• Finance

Getting a mortgage as a freelancer: 5 tips for hassle-free home-buying

This is a post from a member of the Freelancers Union community. If you’re interested in sharing your expertise, your story, or some advice you think will help a fellow freelancer out, feel free to send your blog post to us here.

So you’ve built up your freelancing business and are ready to reap some of the benefits of your success in the form of launching a house hunt. If you’re like me, you might have even gotten to the point of setting up a few walk-throughs and falling in love with your dream home. Then, out of nowhere, the mortgage rug is pulled out from under you because of your business’s status as a sole proprietorship.

Before you panic, it’s not impossible to get a mortgage as a freelancer. But there are a few extra hoops you might have to jump through to get there.

Here are the five biggest pieces of advice I’ve picked up along the way.

You’ll Need Two Years of Tax Returns

If you want the earnings on your 1099 forms to count toward the amount of money that a mortgage broker will lend you, you’re going to need at least two years of tax returns showing how much income you generate from your sole proprietorship. The idea is that your broker wants to make sure you’ll be able to afford the same mortgage payment next year as you might be able to this year, which is why freelance income can look so scary to banks and lenders.

One way around this is to find a cosigner for your loan, in which case you shouldn’t have to produce as much proof of income as you’ll need on your own. Just make sure that your own personal numbers add up when figuring out how much house you can afford, because your pre-approval will be based on your cosigner's income, not yours.

Ask about Averaging Your Yearly Income

Once you have two years of tax returns behind you, make sure you’re clear on which numbers your lender will be using to generate your pre-approval. Typically, mortgage brokers will take an average of the income you have on file for both (or more) years. However, some may use only the lowest number, especially if it happens to be the most recent.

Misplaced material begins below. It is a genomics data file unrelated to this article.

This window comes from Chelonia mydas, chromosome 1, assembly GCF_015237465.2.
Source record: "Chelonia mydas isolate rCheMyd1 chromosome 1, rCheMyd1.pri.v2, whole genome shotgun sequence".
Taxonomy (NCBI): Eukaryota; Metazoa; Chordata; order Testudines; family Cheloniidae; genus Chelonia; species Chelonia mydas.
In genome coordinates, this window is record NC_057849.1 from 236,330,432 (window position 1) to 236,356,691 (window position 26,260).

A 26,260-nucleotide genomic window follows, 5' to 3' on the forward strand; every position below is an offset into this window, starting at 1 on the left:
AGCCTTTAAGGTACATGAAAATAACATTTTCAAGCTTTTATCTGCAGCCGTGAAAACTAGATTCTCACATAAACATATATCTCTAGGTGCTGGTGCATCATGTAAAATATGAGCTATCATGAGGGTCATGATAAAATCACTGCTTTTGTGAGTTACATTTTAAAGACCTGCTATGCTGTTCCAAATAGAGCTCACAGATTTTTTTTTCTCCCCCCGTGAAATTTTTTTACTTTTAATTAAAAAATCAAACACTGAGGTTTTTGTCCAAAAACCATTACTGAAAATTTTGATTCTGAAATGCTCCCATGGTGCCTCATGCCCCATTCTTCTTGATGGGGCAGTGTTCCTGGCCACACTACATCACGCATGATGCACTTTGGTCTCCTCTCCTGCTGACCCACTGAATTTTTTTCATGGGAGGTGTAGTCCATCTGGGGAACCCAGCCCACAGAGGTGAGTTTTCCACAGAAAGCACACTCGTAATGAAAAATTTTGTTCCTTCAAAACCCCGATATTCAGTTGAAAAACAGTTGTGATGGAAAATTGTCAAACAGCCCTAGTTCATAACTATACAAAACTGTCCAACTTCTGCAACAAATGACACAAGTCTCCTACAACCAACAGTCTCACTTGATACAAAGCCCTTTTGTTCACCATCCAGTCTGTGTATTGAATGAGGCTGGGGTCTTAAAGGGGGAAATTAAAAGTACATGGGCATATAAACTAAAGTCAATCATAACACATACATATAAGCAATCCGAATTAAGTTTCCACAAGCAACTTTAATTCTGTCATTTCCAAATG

If there’s a specific reason why one tax return might be significantly lower than the other, explain this to your mortgage broker. For example, if you took time off for maternity leave or for another major life event, your income might not accurately reflect how much money you make in a typical year.

The More You Have Saved, the Better

Stockpiling for a significant down-payment on a home is a good rule of thumb for anyone, but it can be especially helpful if you’re a freelancer. Banks are worried about loaning money to people with an “unstable” source of income, but they may be much more willing to excuse your fluctuating earnings if you show up with a hefty down-payment.

This will also lower the amount of money you need to borrow, so marathon-saving while you’re waiting for that second tax return can really pay off in the long run.

Pay Attention to Your Credit Score

Having an outstanding credit score can always be helpful when trying to get a loan, so it can really come in handy if you’re a freelancer trying to prove financial stability to a lender. While having average or even not-so-great credit isn’t the end-all-be-all of getting a mortgage as a freelancer, it can be a setback.

If you’re still in the early stages of your house hunt, try to build up your credit as much as possible before seeking a loan. There are a number of ways you can go about doing this, including applying for a credit card (or an additional credit card if you already have one) or becoming an authorized user on someone else’s account.

Tax Write-Offs Can Come Back to Haunt You

For a freelancer, tax deductions can be both a blessing and a curse. Financially, there are some obvious benefits to writing off business expenses like software subscriptions, office supplies and even part of your monthly rent if you have a home office. When it comes to getting a mortgage, on the other hand, the more tax deductions you have, the less income you have on paper.

While you certainly don’t want to eliminate all tax write-offs, it can be smart to rein in your deductions if they’re starting to take a significant chunk out of your net earnings.

Buying a home can be a daunting task, no matter what your job is, let alone if you’re trying to make a livable wage as a freelancer and prove your success to the bank. The good news is that getting a mortgage doesn’t have to be as complicated of a process as it might seem, provided you do a little extra leg-work at the beginning to make sure you have all your financial ducks in a row.

Gabrielle Pastorek is a freelance and creative writer who holds her MFA from the University of Pittsburgh, as well as BAs in English and French from Ohio University. When not writing, she spends time with her horse, Lucy. She lives, writes, and rides in Pittsburgh, PA.